Waterproof to a minimum of 30m
Resistance to low air pressure to an equivalent height of 20,000 m
Resistance to dust
Pressurised filling with inert gas
Accuracy 5–15 seconds 24 h
Clock work with automatic winding and reserve operation of at least 24 hours and date dial
Resistant to shock and being dropped (shock-absorbing mechanism)
Temperature resistant from –30 to +50°C
Black dial with yellow illumination
White second hand
When the design was finished, it became clear that the greatest problems were with application of radioactive paints, which were already banned at that time.
A special wooden cabin had to be built for application of these paints, the price of which had to be reflected in the price of the watches. However, application itself also caused problems because the paint had to be applied with a wet brush.
The company tried cooperation in the question of application of radioactive paints with foreign suppliers from England and Sweden but even there the solution seemed problematic.
Reflective paint existed at that time, which was at least able to reflect light when there was a minimum amount of light present and so discussion began about the necessity of using radioactive paints.
The only disadvantage of reflective paint was that it had no residual effect, i.e. the ability to accumulate and then emit light. For economic reasons and also due to dependence on the exchange rates, it was finally decided that this requirement would be dropped. Ultraviolet light was however used in the cabin and this magnified the contrast on the dial sufficiently.
The watches underwent extensive methods of testing. Resistance to low air pressure was tested in the pressure chamber at the Central Military Hospital in Prague – Střešovice and the other parameters (waterproofing, resistance to temperature, vibration and shock) were also tested with the participation of military specialists. The Institute of Aviation Health even assessed the watches from the point of view of resistance to bacteria. They were also tested for any possible allergic reaction.
The watches successfully passed all of these tests, only the accuracy of the lot-manufactured watches was worse than expected. Despite this, the daily deviation still came in at under 15 seconds.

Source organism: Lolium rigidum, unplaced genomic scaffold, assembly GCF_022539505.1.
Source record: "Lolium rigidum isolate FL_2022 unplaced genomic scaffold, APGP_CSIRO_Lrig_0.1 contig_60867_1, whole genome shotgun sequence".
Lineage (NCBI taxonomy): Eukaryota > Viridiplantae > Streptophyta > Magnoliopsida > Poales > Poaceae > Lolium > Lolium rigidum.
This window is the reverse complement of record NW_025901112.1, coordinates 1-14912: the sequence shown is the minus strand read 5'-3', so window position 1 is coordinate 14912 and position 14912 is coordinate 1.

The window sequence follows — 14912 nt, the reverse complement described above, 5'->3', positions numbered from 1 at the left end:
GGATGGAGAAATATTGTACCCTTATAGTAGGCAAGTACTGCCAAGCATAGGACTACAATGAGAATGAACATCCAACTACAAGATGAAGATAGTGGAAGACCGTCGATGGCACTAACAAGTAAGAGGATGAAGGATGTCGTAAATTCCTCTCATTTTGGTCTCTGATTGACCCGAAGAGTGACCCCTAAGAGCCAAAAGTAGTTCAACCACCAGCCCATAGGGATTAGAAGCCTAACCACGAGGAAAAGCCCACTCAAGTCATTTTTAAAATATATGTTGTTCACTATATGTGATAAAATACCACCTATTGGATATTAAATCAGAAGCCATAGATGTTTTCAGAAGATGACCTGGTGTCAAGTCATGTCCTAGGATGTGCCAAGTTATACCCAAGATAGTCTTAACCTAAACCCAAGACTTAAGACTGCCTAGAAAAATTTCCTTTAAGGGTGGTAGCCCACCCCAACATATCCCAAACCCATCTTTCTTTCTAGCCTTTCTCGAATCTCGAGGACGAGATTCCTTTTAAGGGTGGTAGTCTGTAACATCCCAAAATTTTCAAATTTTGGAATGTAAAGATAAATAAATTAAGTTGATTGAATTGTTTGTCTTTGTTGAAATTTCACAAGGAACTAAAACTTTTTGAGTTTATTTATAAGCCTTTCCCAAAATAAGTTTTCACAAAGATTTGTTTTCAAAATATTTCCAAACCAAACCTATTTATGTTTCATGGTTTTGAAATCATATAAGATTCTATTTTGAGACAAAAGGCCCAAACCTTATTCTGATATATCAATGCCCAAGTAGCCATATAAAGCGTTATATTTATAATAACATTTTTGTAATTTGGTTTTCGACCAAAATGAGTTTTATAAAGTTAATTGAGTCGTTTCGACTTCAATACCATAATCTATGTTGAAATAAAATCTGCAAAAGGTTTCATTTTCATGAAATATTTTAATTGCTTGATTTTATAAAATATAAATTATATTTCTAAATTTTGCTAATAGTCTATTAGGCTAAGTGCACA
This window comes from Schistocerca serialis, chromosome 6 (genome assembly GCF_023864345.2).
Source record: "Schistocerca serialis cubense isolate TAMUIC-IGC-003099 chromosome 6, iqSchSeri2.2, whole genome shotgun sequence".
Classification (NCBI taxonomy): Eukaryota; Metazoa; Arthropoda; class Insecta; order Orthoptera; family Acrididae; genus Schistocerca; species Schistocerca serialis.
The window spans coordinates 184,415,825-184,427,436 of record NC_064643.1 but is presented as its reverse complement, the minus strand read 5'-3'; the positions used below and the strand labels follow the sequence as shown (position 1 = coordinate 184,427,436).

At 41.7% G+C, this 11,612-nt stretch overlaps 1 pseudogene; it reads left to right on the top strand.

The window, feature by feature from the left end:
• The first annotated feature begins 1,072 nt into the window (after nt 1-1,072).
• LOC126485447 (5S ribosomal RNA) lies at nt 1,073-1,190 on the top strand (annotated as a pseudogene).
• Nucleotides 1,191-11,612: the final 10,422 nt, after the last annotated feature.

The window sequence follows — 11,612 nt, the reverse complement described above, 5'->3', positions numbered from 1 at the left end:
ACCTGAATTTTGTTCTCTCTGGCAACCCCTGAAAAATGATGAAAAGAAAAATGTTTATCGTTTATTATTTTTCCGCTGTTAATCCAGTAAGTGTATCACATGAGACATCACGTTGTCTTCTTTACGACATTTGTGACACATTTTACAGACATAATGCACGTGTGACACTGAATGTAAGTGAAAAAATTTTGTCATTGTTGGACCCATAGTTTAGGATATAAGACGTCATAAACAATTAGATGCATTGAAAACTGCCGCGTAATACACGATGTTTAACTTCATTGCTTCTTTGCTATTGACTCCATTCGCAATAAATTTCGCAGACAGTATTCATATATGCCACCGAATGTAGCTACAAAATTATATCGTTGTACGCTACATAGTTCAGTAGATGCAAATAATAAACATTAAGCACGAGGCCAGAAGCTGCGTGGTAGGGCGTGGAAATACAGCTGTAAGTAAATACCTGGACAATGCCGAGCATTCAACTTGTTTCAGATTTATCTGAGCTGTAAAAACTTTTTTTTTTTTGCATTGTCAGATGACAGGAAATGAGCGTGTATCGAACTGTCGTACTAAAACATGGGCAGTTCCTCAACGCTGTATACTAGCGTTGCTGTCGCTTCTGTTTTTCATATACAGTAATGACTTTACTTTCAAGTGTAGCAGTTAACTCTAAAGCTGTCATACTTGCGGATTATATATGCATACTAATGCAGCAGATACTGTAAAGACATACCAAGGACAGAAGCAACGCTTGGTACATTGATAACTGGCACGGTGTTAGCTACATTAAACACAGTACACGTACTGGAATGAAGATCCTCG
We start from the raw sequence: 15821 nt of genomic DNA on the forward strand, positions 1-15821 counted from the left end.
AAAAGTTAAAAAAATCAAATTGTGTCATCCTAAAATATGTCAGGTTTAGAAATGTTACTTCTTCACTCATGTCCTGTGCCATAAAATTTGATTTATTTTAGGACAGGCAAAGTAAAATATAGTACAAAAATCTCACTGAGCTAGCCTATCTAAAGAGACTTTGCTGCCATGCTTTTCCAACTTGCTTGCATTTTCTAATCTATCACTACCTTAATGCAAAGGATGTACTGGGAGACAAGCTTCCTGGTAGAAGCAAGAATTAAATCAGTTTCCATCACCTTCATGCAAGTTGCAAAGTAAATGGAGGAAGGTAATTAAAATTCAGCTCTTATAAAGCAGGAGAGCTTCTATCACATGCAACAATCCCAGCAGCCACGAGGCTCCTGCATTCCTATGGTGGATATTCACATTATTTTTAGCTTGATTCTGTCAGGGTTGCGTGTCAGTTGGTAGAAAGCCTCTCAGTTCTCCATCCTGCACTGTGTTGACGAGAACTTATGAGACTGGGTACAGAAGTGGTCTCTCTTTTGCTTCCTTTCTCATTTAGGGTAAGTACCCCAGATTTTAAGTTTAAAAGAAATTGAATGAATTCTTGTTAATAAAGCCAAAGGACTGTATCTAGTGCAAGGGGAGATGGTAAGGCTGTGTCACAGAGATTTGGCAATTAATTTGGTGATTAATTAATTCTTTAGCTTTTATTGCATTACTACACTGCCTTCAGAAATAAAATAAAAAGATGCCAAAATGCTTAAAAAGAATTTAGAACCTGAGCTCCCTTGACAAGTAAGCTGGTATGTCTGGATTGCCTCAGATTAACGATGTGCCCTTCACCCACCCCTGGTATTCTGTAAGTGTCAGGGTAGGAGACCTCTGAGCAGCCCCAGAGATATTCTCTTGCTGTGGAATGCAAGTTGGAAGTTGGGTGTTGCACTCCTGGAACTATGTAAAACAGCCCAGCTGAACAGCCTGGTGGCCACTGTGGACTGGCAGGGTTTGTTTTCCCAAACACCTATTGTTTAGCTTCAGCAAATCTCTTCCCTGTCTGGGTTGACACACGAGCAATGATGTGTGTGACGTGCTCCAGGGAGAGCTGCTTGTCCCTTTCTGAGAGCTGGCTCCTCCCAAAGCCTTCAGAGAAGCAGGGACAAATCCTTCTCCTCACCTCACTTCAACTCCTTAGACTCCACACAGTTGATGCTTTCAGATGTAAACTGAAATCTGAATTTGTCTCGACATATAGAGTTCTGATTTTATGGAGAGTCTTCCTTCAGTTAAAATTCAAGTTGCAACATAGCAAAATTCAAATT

The order was implemented by HTS – Hlavní technická správa (Main Technical Administration) – General Hanzal.
So in 1977 a total of 3,000 watches were manufactured, of which 2,500 were purchased by HTS. Approximately 100 watches were sold off directly to people who knew about the project and the remaining 400 watches were made available for purchase via the Klenoty n.p. Company for approximately CZK 850.00.
Watches intended for the air force had the air force badge on the lower part of the dial and on the base piece was engraved the registration number. Standard versions of the watch for sale were marked as serial watches – with a classic description.
At the beginning, the watches were part of equipment set so when air crews left the service they were supposed to return them.
Watches are still in active military service at present and each air force pilot is entitled to one.
As a pilot of supersonic fighter places, this type of watch was used and is still owned by group captain Jan Novák, representative of the chief of the transportation department in the air force. His watch was used during all active service including piloting helicopters and parachuting. Most of the public will remember him as a long-distance swimmer – a man who swam the English Channel and a world-record-holder in extreme swimming.
On the foto is rare original czechoslovakia airforce watch Prim, evidentiary number 001396.